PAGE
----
Fire engine, from Böckler, <i>Theatrum</i>, 1662 (Linda Hall Library)

Fire engine, from Böckler, Theatrum, 1662 (Linda Hall Library)

Georg Andreas Böckler

FEBRUARY 21, 2019

Scientist of the Day - Georg Andreas Böckler


Georg Andreas Böckler, a German engineer and garden architect, died Feb. 21, 1687, at about the age of 70; the year and date of his birth are unknown.  Indeed, most of the details of Böckler's life are unknown.  We know only that he lived in Nuremberg, designed waterworks for gardens, and wrote quite a number of books, of which two are noteworthy: Architectura curiosa nova (1664, a Latin translation of a German edition that was published the previous year), and Theatrum machinarum novum (1662, also a translation from an earlier German edition).  We have both these works, in the Latin editions, in our collections.  Since most short treatments of Böckler discuss the Architectura nova, a book about fountains for gardens, we will discuss here his machine book, the Theatrum.

The Theatrum is a collection of 154 designs for machines to provide power, mostly for grain mills, sometimes for pumps.  Böckler starts out with simple human powered machines, where a man turns a crank or a windlass, connected by a variety of gears and screws to a grindstone.  We show a sample in our second image.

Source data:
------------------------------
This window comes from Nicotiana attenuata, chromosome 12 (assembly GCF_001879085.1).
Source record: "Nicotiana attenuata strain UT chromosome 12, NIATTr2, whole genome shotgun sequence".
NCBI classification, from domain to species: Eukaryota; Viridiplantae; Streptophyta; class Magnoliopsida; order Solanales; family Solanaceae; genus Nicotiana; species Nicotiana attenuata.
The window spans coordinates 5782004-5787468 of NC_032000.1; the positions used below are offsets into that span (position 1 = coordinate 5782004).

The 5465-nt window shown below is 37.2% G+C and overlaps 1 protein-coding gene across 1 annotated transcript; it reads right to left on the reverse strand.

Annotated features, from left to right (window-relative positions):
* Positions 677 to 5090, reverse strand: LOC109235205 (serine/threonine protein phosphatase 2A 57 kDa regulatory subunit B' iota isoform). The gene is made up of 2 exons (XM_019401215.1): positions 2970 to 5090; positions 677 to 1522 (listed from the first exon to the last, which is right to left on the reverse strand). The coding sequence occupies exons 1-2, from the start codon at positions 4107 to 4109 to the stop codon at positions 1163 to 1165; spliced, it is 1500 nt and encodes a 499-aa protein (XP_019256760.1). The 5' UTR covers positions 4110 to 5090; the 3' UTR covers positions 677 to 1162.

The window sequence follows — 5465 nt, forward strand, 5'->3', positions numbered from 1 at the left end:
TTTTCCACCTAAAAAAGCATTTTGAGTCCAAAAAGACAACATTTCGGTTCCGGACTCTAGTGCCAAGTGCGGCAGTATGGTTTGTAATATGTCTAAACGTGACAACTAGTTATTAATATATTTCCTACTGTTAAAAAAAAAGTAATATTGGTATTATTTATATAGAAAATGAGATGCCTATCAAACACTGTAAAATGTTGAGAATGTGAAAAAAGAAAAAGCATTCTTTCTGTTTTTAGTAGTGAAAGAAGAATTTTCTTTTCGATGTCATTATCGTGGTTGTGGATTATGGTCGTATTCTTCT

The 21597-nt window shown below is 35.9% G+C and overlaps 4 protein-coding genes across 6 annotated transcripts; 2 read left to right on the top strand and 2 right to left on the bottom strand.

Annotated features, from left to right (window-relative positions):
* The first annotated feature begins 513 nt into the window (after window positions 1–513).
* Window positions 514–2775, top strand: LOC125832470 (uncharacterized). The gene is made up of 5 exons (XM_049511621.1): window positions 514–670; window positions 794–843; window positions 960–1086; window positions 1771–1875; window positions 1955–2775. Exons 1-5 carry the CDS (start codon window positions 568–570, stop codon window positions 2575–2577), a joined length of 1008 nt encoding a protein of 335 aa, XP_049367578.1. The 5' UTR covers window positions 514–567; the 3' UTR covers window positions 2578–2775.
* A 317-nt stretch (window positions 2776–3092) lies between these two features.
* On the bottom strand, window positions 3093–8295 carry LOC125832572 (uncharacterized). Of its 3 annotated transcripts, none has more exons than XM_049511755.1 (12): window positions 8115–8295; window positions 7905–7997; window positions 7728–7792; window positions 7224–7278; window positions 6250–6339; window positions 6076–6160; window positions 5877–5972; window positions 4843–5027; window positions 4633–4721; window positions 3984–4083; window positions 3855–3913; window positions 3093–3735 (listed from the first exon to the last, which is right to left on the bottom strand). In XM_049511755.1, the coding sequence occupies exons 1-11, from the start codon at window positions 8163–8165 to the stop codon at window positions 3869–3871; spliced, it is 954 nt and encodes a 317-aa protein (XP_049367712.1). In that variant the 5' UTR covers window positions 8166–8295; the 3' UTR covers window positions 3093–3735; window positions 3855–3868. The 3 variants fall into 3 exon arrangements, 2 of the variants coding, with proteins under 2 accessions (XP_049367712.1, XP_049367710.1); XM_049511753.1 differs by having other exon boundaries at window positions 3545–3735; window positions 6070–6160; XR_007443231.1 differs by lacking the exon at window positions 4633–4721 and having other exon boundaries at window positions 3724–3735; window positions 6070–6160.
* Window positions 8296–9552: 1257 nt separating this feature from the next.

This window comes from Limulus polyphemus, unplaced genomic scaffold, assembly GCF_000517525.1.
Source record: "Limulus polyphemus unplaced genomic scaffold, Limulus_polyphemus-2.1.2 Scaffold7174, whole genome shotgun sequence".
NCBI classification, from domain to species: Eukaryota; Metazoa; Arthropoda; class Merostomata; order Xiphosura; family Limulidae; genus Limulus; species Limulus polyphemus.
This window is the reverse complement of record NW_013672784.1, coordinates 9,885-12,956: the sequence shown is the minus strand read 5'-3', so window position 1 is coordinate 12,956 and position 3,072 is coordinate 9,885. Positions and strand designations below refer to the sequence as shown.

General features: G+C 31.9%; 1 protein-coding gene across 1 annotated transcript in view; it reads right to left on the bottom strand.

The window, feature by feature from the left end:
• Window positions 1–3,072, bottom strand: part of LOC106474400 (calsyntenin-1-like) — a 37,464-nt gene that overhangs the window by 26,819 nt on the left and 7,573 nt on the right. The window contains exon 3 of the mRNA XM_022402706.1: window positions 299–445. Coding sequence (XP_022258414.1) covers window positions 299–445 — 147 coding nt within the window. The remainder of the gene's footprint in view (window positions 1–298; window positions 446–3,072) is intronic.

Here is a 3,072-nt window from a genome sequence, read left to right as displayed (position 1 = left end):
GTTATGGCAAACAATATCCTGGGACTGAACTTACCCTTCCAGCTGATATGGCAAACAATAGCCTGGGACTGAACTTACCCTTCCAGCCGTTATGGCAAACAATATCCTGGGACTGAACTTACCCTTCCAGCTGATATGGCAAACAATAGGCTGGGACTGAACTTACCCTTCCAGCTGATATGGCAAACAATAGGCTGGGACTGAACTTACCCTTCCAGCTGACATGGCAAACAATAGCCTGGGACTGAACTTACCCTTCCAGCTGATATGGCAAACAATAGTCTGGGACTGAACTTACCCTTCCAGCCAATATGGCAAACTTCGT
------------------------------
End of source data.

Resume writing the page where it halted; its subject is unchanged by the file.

Having exhausted the poor humans, Böckler turns to horse-powered machinery, of which the most charming is depicted in our third image, where a horse is somehow persuaded by a food trough to drive a large wheel with his hind legs.  Then there is brief section that shows windmill-powered devices – only two, surprisingly, of which we show one (fourth image).

Most of the rest of the devices are water powered.  Many are legitimate, but some of the latter machines are really perpetual motion machines, where an Archimedean screw raises water, which falls, powers the mill, and also drives the screw (fifth image).  A very economical machine indeed, should it work, but unfortunately, it would not.  Like most machine books of the time – and there were many – the devices pictured were paper machines only, and we have no evidence that any were ever turned into real wood and metal structures.

The last engraving in the Theatrum – and our first – is everyone's favorite – placed last perhaps because it does not fit at all into the theme of the book.  It is a fire engine, in action.  We hope this one was actually built.

Dr. William B. Ashworth, Jr., Consultant for the History of Science, Linda Hall Library and Associate Professor, Department of History, University of Missouri-Kansas City. Comments or corrections are welcome; please direct to ashworthw@umkc.edu.


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